STATEMENT BY THE NGO ROUNDTABLE ON THE AUSTRALIAN GOVERNMENT’S REVIEW OF THE UN HUMAN RIGHTS SYSTEM
On 7 June 2000 a high level NGO Roundtable meeting was called by the Australian Council for Overseas Aid, the United Nations Association Australia and Amnesty International to discuss the Australian
Government's review of its involvement in the UN human rights system. A list of organisations and academics that have accepted the NGO Roundtable’s invitation to endorse the following
statement appears at the end of this Statement.
On 30 March 2000 the Minister for Foreign Affairs, Alexander Downer MP, announced that the Federal Government would undertake a whole of government review of the operation of the UN human rights
treaty committee system. It has been reported that the Government has particular concerns about conduct of the various UN human rights committees and their consideration of NGO input into the
The NGO Roundtable would welcome an opportunity to participate in the Review and calls on the Government to release the terms of reference of the Review to facilitate a wider examination of the
substantive issues. The Roundtable believes the Government should postpone any final decisions about the outcomes of the Review until it has undertaken community consultation and sought the
views of non-government agencies and academics with specialist expertise in the field. This approach would be consistent with the principles of good government, transparency and
accountability. In addition we note that the report of the parliamentary inquiry into ‘Australia's relations with the UN’ currently being conducted by the Joint Standing
Committee on Foreign Affairs, Trade and Defence (JSCFADT) is due to be released later this year. We anticipate that this Report will provide the Government with valuable information on the
broader issue of Australia's relationship with the UN generally.
Australia's participation in the UN human rights system is a voluntary act of sovereignty which brings with it both obligations of good government and corresponding benefits to the Australian
people. We acknowledge that there are improvements that can be made in the UN mechanisms for human rights protection. In particular, there is a need for greater resources, better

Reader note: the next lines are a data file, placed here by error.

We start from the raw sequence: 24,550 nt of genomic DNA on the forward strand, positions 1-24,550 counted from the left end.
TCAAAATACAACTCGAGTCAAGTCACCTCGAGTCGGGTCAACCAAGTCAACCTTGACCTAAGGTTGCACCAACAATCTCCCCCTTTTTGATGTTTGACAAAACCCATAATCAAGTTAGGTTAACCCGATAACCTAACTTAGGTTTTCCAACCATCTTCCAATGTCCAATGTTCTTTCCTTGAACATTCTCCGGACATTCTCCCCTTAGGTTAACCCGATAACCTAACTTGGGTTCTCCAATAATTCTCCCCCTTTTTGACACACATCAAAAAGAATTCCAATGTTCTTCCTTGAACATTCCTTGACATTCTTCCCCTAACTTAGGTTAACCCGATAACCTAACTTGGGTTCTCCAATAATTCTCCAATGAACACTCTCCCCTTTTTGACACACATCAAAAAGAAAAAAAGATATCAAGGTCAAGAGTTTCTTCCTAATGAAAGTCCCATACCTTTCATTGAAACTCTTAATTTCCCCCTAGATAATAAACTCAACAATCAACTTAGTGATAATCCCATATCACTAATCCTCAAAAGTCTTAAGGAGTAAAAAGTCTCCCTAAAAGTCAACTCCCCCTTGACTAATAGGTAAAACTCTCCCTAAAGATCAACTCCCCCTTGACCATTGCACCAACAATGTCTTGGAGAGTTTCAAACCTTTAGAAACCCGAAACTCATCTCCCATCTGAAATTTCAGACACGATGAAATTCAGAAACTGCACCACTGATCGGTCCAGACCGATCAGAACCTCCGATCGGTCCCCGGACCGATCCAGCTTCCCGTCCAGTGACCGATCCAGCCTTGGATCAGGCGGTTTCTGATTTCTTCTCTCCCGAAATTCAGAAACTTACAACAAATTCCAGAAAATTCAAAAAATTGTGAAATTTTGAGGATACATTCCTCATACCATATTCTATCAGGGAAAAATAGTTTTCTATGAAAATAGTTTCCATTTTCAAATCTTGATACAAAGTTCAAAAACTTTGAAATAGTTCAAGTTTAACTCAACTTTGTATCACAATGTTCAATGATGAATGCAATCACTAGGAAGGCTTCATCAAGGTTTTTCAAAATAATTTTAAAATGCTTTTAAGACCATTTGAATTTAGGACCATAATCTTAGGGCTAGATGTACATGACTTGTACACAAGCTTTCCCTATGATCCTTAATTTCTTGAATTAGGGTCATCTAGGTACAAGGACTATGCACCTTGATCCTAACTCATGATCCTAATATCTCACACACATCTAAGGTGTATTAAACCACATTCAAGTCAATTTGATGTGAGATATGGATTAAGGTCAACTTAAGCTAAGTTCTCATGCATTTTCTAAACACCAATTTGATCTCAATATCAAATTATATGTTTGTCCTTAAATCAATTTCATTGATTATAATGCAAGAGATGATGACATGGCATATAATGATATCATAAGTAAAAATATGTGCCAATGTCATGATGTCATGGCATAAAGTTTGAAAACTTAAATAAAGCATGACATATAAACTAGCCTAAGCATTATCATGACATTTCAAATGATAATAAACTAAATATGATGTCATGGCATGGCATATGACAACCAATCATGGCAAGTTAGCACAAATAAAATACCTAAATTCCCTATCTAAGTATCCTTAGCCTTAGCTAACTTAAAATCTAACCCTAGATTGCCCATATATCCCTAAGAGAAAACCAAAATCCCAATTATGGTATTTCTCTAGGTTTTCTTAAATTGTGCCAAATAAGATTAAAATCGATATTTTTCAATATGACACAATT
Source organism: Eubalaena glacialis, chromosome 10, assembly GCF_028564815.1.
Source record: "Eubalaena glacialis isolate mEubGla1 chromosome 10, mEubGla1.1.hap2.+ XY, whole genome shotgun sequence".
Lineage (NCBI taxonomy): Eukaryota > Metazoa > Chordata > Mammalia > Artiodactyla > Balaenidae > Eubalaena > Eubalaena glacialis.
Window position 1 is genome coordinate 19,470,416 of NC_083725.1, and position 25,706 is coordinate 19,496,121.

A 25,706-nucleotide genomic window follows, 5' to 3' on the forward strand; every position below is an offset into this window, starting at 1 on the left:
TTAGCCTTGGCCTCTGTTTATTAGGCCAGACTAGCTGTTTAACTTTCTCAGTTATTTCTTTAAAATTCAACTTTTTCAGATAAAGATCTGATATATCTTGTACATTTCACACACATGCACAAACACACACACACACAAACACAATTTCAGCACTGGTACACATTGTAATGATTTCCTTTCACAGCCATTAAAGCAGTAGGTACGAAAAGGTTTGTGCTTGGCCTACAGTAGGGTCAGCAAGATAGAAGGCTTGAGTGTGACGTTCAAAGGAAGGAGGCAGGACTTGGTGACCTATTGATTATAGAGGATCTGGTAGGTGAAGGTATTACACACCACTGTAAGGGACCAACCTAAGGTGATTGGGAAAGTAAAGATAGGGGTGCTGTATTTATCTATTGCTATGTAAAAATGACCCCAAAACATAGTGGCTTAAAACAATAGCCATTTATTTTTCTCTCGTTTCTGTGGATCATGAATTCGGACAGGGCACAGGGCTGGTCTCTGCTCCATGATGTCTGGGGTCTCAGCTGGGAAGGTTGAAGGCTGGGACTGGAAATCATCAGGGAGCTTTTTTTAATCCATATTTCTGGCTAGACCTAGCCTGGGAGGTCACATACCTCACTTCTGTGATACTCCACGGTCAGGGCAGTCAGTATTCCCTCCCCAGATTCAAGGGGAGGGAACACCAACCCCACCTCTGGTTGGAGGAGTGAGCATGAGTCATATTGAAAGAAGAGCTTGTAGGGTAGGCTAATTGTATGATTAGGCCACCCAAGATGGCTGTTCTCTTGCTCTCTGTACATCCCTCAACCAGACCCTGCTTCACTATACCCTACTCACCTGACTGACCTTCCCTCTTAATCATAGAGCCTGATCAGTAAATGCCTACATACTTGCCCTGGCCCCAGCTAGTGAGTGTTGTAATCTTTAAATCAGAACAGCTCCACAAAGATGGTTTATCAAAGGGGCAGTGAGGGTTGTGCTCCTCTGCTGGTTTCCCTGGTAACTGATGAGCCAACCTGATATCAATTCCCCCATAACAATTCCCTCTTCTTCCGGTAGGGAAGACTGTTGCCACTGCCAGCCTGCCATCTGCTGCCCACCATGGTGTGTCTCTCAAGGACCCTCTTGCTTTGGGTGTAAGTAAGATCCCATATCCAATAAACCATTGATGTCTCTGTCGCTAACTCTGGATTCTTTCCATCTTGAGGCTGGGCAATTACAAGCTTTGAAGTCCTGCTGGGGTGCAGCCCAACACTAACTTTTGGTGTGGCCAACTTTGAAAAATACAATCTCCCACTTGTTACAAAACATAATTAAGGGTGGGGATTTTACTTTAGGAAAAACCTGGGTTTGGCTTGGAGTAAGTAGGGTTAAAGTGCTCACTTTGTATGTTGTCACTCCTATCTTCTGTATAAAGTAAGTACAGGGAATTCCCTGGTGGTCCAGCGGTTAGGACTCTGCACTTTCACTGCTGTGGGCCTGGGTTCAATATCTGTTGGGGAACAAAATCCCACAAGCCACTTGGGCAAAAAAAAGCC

coordination and more effective enforcement. However, the NGO Roundtable rejects any proposal that would lead to a diminution of Australia's participation in the UN human rights system and a
reduction in the level of human rights protection for people in Australia.
The protection and promotion of human rights is part of Australia's core commitment to the international community and a principal aim of the UN Charter, which reflects Australian community values
or tolerance and respect for the rights of others. Any action by Australia should therefore be considered in the wider international context. In particular, Australia plays a critical role
in promoting universal human rights principles in the Asia-Pacific region and has a history of constructive involvement in the UN. Australia therefore has a wider responsibility to adopt a
domestic policy that strengthens the legitimacy and effectiveness of the UN human rights system and is consistent with its foreign policy objective of promoting respect for human rights
Principal treaties and optional complaints mechanisms
The NGO Roundtable would be deeply concerned if the Government considered withdrawing Australia from any of the international human rights treaties and strongly opposes such a step. This